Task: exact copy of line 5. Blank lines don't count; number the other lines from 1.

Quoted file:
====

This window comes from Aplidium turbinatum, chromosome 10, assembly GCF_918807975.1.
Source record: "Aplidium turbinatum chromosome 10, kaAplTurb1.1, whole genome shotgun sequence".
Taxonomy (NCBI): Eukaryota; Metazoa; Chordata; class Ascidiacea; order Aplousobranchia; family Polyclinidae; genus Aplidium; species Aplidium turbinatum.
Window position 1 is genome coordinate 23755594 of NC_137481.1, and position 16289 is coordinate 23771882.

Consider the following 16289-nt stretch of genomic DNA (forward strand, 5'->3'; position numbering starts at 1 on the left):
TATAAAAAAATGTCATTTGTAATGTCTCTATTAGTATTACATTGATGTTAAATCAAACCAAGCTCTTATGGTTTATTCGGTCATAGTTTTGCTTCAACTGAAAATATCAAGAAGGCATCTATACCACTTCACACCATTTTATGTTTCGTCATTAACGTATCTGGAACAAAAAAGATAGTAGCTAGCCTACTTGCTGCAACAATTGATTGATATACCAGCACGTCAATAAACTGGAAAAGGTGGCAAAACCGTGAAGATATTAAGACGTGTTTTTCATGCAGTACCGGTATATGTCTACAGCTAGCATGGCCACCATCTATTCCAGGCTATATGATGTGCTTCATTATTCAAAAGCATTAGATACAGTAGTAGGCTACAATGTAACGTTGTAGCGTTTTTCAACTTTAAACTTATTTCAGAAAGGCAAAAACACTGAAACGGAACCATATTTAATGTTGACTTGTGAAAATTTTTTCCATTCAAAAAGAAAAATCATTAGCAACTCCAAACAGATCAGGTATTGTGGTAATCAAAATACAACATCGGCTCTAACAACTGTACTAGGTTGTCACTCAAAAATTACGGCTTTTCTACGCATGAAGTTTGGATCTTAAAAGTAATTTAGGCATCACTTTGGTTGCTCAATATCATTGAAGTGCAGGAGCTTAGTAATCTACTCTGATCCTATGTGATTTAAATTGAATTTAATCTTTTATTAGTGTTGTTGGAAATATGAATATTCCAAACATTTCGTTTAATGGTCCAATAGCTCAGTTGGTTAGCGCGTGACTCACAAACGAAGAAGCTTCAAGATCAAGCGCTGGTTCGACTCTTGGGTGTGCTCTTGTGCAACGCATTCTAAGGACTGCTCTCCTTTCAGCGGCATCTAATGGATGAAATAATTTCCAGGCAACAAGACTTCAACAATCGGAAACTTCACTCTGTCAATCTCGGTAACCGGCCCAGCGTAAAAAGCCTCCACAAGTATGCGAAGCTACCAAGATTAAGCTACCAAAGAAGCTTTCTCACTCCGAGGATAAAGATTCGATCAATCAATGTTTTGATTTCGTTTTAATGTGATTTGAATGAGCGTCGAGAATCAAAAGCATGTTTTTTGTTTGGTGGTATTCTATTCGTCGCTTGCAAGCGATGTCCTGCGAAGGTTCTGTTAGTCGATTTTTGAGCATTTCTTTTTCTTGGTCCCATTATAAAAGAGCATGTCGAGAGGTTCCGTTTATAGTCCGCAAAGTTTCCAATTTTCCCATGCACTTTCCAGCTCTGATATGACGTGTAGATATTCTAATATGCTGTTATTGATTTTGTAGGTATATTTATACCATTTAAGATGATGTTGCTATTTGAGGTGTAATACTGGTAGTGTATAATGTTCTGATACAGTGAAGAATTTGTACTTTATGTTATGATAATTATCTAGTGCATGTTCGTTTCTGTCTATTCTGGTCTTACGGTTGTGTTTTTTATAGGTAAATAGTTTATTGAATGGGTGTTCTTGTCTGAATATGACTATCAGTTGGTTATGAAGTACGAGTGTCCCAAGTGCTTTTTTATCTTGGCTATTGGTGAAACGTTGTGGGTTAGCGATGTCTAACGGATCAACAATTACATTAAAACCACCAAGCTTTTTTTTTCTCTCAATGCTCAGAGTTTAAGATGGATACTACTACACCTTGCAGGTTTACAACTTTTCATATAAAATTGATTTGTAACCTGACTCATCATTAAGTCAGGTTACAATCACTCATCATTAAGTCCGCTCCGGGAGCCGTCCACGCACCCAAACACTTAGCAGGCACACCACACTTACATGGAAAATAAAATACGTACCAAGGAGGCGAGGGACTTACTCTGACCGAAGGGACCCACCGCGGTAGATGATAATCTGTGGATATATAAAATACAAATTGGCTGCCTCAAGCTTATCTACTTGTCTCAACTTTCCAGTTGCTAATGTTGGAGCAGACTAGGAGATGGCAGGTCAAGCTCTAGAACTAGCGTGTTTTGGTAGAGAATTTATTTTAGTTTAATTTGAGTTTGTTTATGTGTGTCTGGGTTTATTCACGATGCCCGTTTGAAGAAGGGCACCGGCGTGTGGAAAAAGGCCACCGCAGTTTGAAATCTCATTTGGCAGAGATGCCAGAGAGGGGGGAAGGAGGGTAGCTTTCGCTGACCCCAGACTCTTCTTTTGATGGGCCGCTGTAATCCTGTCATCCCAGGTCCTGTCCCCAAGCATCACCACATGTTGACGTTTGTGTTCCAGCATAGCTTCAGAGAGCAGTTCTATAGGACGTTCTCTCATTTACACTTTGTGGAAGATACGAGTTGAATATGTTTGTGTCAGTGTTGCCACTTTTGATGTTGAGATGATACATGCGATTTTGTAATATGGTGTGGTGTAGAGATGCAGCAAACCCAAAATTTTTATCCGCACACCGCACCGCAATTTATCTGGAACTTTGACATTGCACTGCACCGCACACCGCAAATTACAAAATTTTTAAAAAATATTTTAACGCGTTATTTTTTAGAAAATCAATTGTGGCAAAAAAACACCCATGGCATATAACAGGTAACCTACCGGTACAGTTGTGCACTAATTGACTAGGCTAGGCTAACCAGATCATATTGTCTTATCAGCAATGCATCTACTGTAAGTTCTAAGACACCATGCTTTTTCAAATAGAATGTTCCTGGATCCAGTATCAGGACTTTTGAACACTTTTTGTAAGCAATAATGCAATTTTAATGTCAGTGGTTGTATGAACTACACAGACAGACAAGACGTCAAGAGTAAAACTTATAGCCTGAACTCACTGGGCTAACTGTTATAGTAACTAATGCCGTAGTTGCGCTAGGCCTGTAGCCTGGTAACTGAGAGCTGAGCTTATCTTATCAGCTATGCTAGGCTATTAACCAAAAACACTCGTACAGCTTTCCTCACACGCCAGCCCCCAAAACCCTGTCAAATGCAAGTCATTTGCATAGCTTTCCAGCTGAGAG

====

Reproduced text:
Consider the following 16289-nt stretch of genomic DNA (forward strand, 5'->3'; position numbering starts at 1 on the left):